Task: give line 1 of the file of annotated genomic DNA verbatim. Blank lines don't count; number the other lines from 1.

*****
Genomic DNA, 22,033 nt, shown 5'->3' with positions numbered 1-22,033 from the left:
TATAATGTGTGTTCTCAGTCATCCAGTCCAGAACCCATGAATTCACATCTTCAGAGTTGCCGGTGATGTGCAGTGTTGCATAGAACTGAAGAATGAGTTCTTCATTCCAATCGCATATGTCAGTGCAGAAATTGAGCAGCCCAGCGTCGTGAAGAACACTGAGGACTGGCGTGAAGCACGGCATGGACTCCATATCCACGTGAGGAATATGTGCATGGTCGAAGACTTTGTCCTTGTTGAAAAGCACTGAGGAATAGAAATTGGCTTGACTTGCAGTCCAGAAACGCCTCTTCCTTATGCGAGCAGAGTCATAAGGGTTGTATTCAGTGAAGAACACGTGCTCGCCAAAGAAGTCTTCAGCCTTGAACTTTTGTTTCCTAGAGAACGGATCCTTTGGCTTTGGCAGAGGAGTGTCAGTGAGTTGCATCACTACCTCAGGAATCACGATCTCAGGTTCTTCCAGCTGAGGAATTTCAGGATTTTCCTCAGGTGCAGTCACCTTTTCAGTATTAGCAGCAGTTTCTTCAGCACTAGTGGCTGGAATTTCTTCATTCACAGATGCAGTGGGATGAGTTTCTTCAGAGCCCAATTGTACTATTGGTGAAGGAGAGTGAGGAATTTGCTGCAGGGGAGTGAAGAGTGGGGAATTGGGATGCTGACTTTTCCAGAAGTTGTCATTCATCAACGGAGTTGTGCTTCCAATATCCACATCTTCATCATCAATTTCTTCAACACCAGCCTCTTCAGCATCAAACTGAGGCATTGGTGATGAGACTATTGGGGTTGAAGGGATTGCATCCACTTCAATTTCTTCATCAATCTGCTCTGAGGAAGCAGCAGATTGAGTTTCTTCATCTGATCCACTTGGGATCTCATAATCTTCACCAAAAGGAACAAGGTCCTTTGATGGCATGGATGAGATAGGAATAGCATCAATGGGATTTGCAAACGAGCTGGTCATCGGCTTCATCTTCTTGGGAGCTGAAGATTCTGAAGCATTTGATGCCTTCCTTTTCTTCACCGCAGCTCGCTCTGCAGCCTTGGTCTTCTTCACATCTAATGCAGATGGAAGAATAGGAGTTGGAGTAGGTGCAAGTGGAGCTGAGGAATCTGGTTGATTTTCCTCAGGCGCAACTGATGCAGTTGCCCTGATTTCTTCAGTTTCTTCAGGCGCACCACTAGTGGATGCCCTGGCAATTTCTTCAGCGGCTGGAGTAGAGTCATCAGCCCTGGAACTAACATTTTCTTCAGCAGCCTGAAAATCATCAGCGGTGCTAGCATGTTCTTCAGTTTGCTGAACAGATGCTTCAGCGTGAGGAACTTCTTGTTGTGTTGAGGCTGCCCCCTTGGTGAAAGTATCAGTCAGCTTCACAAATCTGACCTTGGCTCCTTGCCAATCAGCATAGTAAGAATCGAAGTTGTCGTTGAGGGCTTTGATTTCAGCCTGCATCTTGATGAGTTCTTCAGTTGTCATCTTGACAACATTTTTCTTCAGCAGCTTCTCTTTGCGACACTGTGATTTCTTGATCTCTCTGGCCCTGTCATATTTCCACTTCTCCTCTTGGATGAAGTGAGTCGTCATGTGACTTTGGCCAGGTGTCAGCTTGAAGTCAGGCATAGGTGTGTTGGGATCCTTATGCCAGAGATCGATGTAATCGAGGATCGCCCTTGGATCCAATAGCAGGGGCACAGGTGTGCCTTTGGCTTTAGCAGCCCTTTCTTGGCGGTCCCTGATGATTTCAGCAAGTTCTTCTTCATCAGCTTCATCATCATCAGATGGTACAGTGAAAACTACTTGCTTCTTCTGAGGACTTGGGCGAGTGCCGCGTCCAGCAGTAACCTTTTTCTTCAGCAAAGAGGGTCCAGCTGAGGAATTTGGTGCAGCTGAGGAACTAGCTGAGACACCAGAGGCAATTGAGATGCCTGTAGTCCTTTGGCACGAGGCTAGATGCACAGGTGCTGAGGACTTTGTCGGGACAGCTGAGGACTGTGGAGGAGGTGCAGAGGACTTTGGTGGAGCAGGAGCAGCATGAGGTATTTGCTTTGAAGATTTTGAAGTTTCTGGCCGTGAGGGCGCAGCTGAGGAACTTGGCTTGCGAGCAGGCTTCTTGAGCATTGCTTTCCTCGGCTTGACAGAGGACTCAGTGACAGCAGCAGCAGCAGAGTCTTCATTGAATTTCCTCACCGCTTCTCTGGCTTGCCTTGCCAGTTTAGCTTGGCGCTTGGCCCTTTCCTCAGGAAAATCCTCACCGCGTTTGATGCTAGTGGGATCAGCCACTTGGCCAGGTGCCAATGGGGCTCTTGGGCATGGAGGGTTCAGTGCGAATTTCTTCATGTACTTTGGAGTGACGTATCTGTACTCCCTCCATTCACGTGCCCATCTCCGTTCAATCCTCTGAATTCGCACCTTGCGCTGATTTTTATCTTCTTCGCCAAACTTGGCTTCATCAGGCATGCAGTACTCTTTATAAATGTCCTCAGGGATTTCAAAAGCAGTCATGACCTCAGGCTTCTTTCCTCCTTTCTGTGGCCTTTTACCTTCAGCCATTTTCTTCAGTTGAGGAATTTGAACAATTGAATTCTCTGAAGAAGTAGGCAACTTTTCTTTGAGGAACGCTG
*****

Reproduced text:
Genomic DNA, 22,033 nt, shown 5'->3' with positions numbered 1-22,033 from the left: